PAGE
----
How you discipline your child is a very personal issue. Even when you and your spouse agree on big picture things like the importance of reasonable limits, school should come first, and your commitment to raising a kind and caring child, it’s easy to disagree on how those big picture ideas will be handled day to day. Those disagreements can leave parents feeling like they’re alone in their parenting journey and at odds with the very person who’s supposed to be their biggest supporter. Here are some ideas that will help you and your spouse work together even when you don’t always agree.
Try to understand the other person’s perspective. When it comes to children, it’s easy to get caught up in the trap that your way is the right way. As a parent you have so much of yourself invested in doing it right that it’s hard to see that someone else may have a different yet valid way of approaching discipline issues. However it’s essential that you try and see things from your spouse’s viewpoint. How are his ideas different than yours? How did he come to think like he does? What influences led him to his current set of beliefs? When you try and understand your spouse’s perspective rather than just rail against it, you’ll be able to find effective ways to work together.
Keep it about your child. Don’t let the disagreements between you and your spouse keep you from remembering who’s most important in the equation: your child. If you get caught up in trying to prove you’re right or trying to prove your spouse it wrong, you can easily lose sight of doing what’s best for your child. When you keep your big picture goals in mind, it’s much easier to find a common parenting path that you’re both comfortable with.
Remember there isn’t just one right way. When it comes to kids, there’s no such thing as one right way. An approach may work for one child but not for another or for one situation but not for another. By embracing your spouse’s different approach, you’re adding to your parenting toolkit. Your child will encounter lots of different kinds of people as he grows up. He may have a teacher that’s like you and a coach that’s like your spouse. By experiencing different styles and viewpoints at home, he’ll be better prepared to effectively deal with a variety of styles and attitudes in life.
Talk about your differences when you’re calm. Often differences between you and your spouse become apparent when you’re in the middle of dealing with a discipline issue. Your partner surprises you by doing or saying something that you don’t agree with. Rather than react in the moment, take a step back and let the situation play out. There’s always the opportunity to talk with your child later on and correct course if needed. At a time when you’re both calm, talk to your spouse about your feelings. Avoid name calling, implying that his ideas and beliefs are less valid or valuable than yours, or making him feel guilty for not handling the situation properly. Instead have an open and honest conversation about what’s important to you. Explain why you disagree with his approach and then try and step into his shoes and see things from his side. Your spouse may not be strongly attached to handling a situation one way or the other. He may have simply been doing what he learned to do from his parents.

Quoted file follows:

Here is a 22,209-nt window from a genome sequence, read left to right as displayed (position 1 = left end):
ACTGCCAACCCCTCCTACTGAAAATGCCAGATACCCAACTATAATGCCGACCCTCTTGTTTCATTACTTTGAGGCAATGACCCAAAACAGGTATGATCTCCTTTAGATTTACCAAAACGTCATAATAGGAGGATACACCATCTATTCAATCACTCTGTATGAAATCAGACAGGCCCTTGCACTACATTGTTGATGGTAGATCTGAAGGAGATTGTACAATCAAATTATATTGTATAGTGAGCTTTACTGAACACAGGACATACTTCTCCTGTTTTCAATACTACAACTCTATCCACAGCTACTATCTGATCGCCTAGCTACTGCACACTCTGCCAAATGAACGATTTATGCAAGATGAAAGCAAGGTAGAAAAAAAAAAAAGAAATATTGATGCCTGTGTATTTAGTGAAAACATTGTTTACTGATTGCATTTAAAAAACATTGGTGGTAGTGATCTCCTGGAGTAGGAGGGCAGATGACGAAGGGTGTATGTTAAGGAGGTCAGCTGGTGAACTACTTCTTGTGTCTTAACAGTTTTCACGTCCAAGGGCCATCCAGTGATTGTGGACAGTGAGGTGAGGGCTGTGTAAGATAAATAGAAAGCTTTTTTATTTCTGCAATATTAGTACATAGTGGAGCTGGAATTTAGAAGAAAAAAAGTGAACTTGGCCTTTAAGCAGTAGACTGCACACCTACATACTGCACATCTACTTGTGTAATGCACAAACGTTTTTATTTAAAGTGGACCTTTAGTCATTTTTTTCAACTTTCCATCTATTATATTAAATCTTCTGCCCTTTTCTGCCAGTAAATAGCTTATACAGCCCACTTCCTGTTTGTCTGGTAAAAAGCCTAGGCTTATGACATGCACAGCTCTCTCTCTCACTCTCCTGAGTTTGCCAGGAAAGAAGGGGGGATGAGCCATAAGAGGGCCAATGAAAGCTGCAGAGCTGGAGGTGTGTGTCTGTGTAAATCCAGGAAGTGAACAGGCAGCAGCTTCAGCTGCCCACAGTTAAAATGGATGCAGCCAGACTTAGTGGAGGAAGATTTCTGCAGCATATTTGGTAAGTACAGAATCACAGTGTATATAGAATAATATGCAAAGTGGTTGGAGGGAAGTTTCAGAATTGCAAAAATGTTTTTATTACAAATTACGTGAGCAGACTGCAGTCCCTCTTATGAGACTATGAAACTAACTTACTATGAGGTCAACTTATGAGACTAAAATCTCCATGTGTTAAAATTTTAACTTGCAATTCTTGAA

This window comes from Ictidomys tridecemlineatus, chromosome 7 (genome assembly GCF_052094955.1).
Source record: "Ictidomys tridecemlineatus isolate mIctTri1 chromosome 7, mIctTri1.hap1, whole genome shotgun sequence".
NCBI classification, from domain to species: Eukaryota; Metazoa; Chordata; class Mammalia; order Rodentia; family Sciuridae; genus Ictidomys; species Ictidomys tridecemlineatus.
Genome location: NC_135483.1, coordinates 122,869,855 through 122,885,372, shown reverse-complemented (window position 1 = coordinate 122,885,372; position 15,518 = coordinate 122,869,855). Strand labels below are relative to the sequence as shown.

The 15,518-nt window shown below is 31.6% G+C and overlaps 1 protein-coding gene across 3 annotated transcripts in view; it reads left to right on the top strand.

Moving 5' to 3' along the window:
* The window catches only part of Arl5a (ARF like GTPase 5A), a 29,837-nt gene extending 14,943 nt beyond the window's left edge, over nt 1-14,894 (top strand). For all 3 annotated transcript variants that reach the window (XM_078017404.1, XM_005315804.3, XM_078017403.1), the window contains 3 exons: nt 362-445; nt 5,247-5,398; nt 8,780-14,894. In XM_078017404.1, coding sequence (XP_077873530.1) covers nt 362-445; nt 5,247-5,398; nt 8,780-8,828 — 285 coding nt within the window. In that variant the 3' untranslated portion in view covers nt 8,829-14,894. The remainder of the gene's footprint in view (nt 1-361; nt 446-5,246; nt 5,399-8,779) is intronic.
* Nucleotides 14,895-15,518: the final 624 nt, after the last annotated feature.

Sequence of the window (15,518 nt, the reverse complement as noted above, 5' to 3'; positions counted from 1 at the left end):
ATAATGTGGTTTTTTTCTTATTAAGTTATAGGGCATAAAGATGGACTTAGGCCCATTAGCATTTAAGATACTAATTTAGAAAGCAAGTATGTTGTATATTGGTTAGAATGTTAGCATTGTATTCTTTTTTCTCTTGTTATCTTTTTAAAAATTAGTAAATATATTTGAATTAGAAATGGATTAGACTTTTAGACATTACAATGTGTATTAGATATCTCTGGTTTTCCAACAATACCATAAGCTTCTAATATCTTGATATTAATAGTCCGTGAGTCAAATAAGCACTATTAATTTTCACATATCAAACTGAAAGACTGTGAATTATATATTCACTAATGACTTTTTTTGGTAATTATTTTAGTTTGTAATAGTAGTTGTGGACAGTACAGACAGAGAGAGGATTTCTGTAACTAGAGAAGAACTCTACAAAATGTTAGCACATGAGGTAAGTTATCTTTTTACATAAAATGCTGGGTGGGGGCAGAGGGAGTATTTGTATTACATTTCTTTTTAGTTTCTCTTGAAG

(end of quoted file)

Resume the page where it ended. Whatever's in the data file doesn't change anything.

Come up with an approach that works for both of you. Compromise is an important skill to teach your child and an important one to have as a parent. It’s inevitable that over the years, you and your spouse will be faced with many discipline challenges that you don’t agree on. To be able to provide a united front to your child, you have to find a way to come together. Finding an approach that honors each of your beliefs and yet still provides that united front can be a challenge. But it can be done. The key is respectful dialogue, a commitment to doing what’s best for your child and some creative problem solving skills.
Be supportive of your spouse’s right to parent. Even if you don’t agree with your partner’s approach, it’s important that you respect and support her right to parent in the way she feels is best. That doesn’t mean you have to do it her way. It simply means that you should genuinely value her contribution, her effort and her ideas.
By working together, parents can find a parenting path that works for the whole family.